American Literature: Lecture 8 Modernism (1914 1945) 退出 Objectives



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American Literature:

  • Lecture 8
  • Modernism
  • (1914 - 1945)
  • 退出

Objectives

  • To enable the Ss to get a general idea about American Modernism;
  • To enable the Ss to get in touch with some important modern poets such as Robert Frost and Ezra Pound;

Teaching Materials

  • Robert Lee Frost
  • “The Pasture”
  • “The Road Not Taken”
  • “Stopping by the Woods on a Snowy Evening”
  • Ezra Pound
  • “In a Station of the Metro”
  • “A Pact”
  • “Salutation”
  • “The Garden”
  • Part I
  • An Introduction to American Modernism

I. Reasons for the coming of American modernism

  • Charles Darwin’s The Origin of Species (1859) radically altered the nineteenth century romantic view that nature, especially human nature, was benign.
  • Herbert Spencer and the "Gospel of Wealth" or Social Darwinism: reconciled individualism with capitalism by suggesting that the interests of each citizen as well as the interests of the state are served by free economic expansion.
  • The work of Marx, and Freud, as well as other great intellectual explorers and rebels had mounted an assault against orthodox religious faith that lasted into the twentieth century.
  • World War I in particular deepened doubt and reauthorized disillusionment.
  • Another source of disillusionment was the rapid transformation of American society that accelerated with World War I.

II Major Features of Modernism

  • Modernism is a cultural movement that generally includes the progressive art and architecture, design, literature, music, dance, painting and other visual arts which emerged in the beginning of the 20th century , particularly in the years following World War I. It was a movement of artists and designers who rebelled against late 19th century academic and historicist tradition, and embraced the new economic, social and political aspects of the emerging modern world.
  • The avant-garde movements that followed-including Impressionism, Post-Impressionism, Cubism, Futurism, Expressionism, Constructivism and Abstract Expressionism-are generally defined as Modernist.

II Major Features of Modernism

  • Modernism in literature is not easily summarized, but the key elements are experimentation, anti-realism, individualism and a stress on the cerebral rather than emotive aspects.
  • The work of Modernist writers is characterized by showing the disenchantment, dislocation, and alienation of men in the world, and by the emphasis on experimentation and formalism and objectivism which are, in most cases, a reaction to the cataclysm known as the Modern Age.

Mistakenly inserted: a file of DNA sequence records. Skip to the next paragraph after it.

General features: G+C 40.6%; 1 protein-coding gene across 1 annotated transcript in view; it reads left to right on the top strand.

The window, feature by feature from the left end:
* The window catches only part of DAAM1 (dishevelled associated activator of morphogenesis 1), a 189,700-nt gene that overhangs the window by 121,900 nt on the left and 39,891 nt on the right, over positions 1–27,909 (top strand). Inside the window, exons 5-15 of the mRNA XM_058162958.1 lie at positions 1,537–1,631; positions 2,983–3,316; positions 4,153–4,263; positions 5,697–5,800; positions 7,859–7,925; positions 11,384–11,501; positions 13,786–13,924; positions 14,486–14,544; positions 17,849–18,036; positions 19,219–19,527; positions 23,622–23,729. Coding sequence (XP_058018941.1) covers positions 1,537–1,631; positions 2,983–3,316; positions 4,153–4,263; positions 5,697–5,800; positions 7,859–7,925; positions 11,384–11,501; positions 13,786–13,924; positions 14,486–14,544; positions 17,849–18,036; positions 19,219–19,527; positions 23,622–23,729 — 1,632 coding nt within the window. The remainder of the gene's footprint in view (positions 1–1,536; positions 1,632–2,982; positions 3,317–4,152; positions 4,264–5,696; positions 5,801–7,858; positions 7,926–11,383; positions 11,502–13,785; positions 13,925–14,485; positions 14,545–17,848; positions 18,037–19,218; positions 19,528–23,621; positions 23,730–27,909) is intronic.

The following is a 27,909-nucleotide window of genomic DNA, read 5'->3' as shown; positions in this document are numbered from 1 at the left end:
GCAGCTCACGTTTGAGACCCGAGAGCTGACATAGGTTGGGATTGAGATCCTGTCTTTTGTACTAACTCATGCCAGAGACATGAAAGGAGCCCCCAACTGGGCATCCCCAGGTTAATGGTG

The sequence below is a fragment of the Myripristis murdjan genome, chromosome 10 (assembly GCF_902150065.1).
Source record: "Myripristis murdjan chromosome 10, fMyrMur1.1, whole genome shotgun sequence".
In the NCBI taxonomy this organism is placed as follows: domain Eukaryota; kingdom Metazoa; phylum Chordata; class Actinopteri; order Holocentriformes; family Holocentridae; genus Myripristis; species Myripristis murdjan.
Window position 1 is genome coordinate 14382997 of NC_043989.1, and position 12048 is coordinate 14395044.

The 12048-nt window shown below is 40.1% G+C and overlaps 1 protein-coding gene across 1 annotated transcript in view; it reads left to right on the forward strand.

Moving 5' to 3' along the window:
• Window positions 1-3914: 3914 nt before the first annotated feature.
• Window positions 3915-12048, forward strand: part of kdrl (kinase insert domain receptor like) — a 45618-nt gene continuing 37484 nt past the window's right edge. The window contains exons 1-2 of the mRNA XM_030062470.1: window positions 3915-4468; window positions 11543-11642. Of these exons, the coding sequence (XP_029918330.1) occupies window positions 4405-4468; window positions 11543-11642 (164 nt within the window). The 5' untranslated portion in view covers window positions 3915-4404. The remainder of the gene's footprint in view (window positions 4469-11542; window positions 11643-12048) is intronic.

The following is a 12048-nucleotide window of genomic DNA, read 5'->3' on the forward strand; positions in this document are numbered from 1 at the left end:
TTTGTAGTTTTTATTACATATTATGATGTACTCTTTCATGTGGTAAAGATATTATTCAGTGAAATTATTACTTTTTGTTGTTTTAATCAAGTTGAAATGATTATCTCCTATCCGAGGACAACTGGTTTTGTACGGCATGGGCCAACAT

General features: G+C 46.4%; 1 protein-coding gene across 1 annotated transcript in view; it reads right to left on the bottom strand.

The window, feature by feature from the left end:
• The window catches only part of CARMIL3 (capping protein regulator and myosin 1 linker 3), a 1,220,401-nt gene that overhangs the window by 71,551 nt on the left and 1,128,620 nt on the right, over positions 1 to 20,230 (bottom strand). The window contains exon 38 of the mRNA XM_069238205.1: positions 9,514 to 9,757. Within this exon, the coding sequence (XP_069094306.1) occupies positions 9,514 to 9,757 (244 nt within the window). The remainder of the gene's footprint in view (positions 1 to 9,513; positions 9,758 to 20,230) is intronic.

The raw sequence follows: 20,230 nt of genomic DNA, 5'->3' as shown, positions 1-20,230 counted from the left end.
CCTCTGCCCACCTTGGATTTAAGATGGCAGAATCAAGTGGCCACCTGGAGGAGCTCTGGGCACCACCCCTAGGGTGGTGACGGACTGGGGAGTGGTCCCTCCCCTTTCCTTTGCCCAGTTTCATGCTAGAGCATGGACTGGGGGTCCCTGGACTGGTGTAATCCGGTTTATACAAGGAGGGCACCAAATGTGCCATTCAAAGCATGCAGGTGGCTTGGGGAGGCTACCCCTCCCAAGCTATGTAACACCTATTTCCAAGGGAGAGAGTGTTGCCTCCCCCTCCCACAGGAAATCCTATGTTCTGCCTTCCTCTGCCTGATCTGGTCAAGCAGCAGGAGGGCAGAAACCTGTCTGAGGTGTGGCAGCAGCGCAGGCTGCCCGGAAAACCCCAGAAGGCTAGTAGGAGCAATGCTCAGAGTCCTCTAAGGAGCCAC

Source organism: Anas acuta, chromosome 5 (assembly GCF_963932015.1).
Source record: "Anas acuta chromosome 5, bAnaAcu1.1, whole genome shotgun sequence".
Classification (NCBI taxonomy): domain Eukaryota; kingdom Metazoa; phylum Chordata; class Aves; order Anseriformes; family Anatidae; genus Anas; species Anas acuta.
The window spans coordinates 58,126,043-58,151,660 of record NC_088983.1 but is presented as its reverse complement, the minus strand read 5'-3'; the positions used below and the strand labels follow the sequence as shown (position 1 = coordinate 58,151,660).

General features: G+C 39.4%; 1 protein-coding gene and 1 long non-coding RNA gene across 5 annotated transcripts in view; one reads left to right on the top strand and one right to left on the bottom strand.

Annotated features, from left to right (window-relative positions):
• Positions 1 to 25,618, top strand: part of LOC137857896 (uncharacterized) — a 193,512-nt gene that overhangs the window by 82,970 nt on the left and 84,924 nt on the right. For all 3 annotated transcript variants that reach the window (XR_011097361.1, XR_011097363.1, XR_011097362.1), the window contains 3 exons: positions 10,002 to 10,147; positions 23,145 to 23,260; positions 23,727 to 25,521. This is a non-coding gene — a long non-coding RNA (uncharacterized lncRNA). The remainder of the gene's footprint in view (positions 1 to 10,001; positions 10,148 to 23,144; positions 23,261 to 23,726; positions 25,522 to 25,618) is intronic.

• Among American writers, the best-known Modernists are T.S.Eliot, Ezra Pound, F.Scott Fitzgerald, Ernest Hemingway, William Faulkner and so on.

III. The Schools of American Modernism

  • Modern poetry: experiments in form (Imagism)
  • Prose Writing: modern realism (the Lost Generation)
  • Novels of Social Awareness (Sinclair Lewis and John Steinbeck)
  • The Harlem Renaissance (Langston Hughes)
  • The Fugitives and New Criticism
  • The 20th Century American Drama (Eugene O’Neill)
  • Part Two: Modern poetry: experiments in form (Imagism)

I. Imagism:

  • I. Imagism:
  • It is a Movement in U.S. and English poetry characterized by the use of concrete language and figures of speech, modern subject matter, metrical freedom, and avoidance of romantic or mystical themes, aiming at clarity of expression through the use of precise visual images.
  • It grew out of the Symbolist Movement in 1912 and was initially led by Ezra Pound, Amy Lowell, and others.
  • The Imagist manifesto came out in 1912 showed three Imagist poetic principles: direct treatment of the “thing”(no fuss, frill, or ornament), exclusion of superfluous words(precision and economy of expression), the rhythm of the musical phrase rather than the sequence of a metronome(free verse form and music).

Pound defined an image as that which presents an intellectual and emotional complex in an instant of time, and later he extended this definition when he stated that an image was “a vortex or cluster of fused ideas, endowed with energy.”

  • Pound defined an image as that which presents an intellectual and emotional complex in an instant of time, and later he extended this definition when he stated that an image was “a vortex or cluster of fused ideas, endowed with energy.”
  • There existed great influence of Chinese poetry on the Imagist movement. Imagists found value in Chinese poetry was because Chinese poetry is, by virtue of the ideographic and pictographic nature of the Chinese language, essentially imagistic poetry.

II. The Major Representatives of the Modern Poetry:

  • II. The Major Representatives of the Modern Poetry:
  • Ezra Pound (1885- 1972)
  • T.S.Eliot (1888 - 1965)
  • Wallace Stevens (1879 - 1955)
  • William Carlos Williams (1883 - 1963)
  • Robert Frost (1874 - 1963)
  • e.e.cummings (1894 - 1963)

I. T. S. Eliot (1888 - 1965)

I. About the author:

  • I. About the author:
  • Thomas Stearns Eliot, American-British poet and critic, was born from a middle-class family in St. Louis in 1888.
  • During his studies at Harvard in America, the Sorbonne in Paris, and Oxford in England, Eliot mastered French, Italian, English literature, as well as Sanskrit.
  • In 1914 Eliot accepted a job in London as a bank clerk establishing his residence in London. Soon the erudite young man joined the literary circle of Pound and Yeats and started to write poetry. In 1917 his first poem was published and caused a great deal of comment on both side of the Atlantic.